Earlier this year, a panel recommended lifting the ban and provided substantial documentary evidence to support the recommendation. As with the proposal just enacted in Australia, it recommended a gradual integration to open increasing numbers of service roles to women, terminating with a full extension of opportunities to servicewomen. This could have a particularly profound effect on military leadership, where the ‘brass ceiling’ bars many women from achieving top positions. The Department of Defense admits that the demographic makeup of the military, particularly in leadership roles, does not accurately reflect the mixture of society in general. This ban is one of the reasons for that, though far from the only one. It’s high time to take a leaf out of Australia’s book on this one.

Allowing women into combat roles certainly wouldn’t resolve the numerous problems women in the military currently face, like extremely high rates of sexual harassment and assault, and the inability to access abortion services in many cases, but it would make a substantial difference, and it would send a clear message. Just as racially integrated units signaled to racists that military service was open to all races and it would stay that way, full gender integration would be a reminder to misogynists that women seeking military careers have all opportunities open to them, as long as they qualify.

As people in the United States celebrate the undoubted victory of striking down don’t ask, don’t tell, and address ongoing concerns that will continue to be issues, like harassment of gay servicemembers, it’s important to keep fighting for equal rights to serve for all people interested in military service. That includes women, and it includes transgender and intersex servicemembers, who continue to be officially barred from service in all roles (h/t Liz Fong for the link).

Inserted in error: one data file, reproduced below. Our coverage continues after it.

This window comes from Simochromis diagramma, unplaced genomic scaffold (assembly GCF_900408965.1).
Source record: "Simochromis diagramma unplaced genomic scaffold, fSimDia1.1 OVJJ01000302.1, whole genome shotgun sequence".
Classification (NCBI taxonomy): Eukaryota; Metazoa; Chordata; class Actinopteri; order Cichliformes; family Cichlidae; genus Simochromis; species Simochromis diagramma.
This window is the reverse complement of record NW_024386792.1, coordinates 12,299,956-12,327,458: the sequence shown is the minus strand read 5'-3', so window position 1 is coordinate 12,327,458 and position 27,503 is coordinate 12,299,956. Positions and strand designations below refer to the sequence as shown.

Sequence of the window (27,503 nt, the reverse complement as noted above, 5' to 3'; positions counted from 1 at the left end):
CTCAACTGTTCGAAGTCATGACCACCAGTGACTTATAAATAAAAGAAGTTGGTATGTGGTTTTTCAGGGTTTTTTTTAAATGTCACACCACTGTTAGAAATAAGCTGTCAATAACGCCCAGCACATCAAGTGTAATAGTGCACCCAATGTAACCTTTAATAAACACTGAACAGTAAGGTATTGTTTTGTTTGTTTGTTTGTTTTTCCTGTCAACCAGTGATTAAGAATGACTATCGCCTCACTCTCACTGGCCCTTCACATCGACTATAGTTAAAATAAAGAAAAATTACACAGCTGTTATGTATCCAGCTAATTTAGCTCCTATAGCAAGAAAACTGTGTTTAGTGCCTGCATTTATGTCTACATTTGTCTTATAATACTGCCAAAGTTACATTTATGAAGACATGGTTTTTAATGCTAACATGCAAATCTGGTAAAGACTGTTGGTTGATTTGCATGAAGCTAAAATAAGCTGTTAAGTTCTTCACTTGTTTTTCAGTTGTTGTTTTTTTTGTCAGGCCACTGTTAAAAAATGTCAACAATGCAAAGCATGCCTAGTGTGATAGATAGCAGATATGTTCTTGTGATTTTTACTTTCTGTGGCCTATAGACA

1. Ellie wrote:

    Thank you for posting this. As an ex-military wife, it annoys me to no end that the military is often unwilling to acknowledge what society long has (with, for example striking down Don’t Ask, Don’t Tell) for the fear of creating waves among military members.

    Unfortunately, having met my fair share of soldiers — though it, of course, doesn’t necessarily give me an accurate representation of everyone, or even the majority, in the military — I would say that many of them are very stubborn when it comes to the thought of changing these more traditional policies.

    My ex was 11B (infantry) for a time, and when I would press for an answer as to why women weren’t allowed in direct combat roles, the answer I usually got was along the lines of, “Well, women and men might have sex in the bunkers.” (As if it weren’t happening everywhere else in theatre… And since when, by the way, do most soldiers fight wars these days in bunkers?!) Many other infantry or previously infantry men I spoke with gave me the same answer.

    I’m not sure; maybe most service members have realized that women have the same capacity to serve as men, but aren’t sure about how to integrate such a large change. Either way, your post struck a cord, and thank you for bringing light to a very important issue that isn’t discussed enough.